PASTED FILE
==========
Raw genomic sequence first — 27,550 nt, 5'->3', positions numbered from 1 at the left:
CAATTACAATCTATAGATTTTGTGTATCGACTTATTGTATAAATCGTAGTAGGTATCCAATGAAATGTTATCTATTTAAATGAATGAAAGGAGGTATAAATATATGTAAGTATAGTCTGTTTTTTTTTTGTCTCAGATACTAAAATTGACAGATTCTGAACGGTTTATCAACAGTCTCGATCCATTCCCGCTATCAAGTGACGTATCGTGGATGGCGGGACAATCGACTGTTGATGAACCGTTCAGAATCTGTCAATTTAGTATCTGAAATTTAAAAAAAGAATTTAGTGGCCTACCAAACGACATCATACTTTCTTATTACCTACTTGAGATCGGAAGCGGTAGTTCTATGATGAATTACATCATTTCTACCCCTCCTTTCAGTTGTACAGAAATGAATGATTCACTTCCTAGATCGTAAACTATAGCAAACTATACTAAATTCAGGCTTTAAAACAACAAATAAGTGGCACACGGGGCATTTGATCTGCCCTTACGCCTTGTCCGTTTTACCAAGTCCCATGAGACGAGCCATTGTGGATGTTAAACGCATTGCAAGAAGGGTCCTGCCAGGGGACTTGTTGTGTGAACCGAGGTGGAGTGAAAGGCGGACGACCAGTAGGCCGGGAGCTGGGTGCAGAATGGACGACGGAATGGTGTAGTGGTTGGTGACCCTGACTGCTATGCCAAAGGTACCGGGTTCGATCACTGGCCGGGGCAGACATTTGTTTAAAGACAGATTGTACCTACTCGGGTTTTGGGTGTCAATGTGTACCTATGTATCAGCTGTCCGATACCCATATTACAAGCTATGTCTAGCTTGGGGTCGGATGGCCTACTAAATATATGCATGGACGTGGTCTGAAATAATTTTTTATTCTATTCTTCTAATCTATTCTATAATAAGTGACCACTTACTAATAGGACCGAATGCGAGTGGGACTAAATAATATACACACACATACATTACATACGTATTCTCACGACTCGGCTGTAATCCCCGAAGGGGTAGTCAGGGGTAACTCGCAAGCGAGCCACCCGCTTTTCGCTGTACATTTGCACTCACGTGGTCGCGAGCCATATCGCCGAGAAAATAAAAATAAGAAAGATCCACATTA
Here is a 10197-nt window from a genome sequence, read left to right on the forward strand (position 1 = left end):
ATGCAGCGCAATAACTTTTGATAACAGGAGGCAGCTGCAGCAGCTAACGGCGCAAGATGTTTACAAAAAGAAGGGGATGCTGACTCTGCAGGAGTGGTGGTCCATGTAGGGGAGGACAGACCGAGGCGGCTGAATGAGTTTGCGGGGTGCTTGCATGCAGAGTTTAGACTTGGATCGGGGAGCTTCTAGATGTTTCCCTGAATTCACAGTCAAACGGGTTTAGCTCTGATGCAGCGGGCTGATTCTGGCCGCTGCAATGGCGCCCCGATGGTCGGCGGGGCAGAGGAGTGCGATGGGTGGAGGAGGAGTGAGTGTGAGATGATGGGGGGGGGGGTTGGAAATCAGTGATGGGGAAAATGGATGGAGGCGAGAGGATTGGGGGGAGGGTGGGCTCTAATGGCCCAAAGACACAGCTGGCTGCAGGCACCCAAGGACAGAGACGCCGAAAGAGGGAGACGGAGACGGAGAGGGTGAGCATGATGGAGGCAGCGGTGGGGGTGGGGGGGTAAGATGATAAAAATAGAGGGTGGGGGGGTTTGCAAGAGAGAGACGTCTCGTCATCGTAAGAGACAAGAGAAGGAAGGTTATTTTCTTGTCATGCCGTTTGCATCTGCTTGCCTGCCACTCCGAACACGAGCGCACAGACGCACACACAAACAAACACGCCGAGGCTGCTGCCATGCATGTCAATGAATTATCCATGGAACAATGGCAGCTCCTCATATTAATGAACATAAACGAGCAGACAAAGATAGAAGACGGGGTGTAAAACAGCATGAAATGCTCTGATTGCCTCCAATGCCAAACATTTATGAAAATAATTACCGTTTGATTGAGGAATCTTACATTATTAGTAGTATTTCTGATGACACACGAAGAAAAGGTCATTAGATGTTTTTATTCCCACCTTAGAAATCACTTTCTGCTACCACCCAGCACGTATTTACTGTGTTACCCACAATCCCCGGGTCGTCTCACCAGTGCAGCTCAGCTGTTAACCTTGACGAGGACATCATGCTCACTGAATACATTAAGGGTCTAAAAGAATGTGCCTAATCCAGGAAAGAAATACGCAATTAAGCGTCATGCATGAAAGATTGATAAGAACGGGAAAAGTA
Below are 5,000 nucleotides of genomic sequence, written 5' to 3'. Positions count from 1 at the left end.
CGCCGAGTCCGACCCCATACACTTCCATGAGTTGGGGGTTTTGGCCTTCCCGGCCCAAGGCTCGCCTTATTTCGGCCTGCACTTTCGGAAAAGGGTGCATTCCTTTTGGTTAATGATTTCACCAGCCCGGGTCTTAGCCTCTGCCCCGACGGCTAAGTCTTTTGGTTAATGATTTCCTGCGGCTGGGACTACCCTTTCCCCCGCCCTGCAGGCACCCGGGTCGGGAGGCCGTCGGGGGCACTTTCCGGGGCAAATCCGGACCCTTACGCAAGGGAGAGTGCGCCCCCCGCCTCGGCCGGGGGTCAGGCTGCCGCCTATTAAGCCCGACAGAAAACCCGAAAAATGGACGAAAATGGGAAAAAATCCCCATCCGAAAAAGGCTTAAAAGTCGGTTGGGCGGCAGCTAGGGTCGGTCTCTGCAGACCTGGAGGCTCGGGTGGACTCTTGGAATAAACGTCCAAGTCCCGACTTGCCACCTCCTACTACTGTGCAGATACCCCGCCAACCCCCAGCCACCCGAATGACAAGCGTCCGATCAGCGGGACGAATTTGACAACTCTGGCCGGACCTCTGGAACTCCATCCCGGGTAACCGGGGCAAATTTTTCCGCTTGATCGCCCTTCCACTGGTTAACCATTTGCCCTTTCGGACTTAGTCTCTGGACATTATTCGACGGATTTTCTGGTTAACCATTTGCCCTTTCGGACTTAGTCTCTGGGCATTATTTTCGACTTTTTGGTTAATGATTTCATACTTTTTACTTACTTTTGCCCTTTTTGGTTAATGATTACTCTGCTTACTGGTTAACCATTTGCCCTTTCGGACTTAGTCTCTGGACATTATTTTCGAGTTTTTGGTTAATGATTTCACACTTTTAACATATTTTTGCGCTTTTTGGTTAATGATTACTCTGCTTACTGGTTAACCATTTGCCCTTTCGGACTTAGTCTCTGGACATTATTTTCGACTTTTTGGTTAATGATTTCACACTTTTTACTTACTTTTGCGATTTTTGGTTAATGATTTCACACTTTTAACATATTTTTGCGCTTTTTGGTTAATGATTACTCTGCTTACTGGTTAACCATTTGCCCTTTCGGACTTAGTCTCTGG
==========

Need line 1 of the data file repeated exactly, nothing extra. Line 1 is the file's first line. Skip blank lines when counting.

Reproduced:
Raw genomic sequence first — 27,550 nt, 5'->3', positions numbered from 1 at the left: